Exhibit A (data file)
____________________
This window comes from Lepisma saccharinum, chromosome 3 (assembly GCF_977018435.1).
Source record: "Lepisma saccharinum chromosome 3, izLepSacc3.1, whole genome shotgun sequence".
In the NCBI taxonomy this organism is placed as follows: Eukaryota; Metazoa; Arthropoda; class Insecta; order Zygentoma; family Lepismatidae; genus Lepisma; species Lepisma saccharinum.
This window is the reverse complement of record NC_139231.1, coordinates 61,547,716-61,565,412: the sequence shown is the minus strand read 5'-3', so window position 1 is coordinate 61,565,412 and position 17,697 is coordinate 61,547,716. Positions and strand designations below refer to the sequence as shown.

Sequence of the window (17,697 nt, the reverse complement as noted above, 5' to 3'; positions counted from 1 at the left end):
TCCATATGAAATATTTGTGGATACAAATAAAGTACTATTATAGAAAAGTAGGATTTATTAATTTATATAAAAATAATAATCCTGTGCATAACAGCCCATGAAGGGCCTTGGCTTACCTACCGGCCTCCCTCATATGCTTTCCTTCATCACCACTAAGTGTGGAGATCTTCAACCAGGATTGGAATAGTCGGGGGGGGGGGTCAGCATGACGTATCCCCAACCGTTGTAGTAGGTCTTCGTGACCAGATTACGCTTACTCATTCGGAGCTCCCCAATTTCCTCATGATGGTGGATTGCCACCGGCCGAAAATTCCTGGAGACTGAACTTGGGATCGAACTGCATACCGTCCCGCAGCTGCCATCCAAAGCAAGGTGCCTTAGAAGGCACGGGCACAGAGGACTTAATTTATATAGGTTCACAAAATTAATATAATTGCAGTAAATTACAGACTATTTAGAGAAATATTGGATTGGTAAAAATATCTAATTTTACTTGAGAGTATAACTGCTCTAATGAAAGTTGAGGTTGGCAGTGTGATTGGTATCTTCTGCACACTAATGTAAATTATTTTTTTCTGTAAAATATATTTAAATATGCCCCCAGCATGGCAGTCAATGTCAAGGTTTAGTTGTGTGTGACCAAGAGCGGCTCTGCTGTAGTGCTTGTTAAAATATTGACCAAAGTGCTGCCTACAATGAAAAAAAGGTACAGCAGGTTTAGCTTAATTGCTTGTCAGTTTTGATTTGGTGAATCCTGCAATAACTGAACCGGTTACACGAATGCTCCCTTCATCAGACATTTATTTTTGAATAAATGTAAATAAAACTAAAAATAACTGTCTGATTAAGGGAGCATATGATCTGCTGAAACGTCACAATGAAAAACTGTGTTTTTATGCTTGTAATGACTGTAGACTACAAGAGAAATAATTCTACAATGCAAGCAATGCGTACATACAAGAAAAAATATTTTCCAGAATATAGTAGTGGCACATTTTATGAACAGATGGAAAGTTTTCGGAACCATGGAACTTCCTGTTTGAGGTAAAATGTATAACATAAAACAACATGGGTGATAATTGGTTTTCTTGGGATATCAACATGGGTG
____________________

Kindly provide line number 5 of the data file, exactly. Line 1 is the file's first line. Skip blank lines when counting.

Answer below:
Sequence of the window (17,697 nt, the reverse complement as noted above, 5' to 3'; positions counted from 1 at the left end):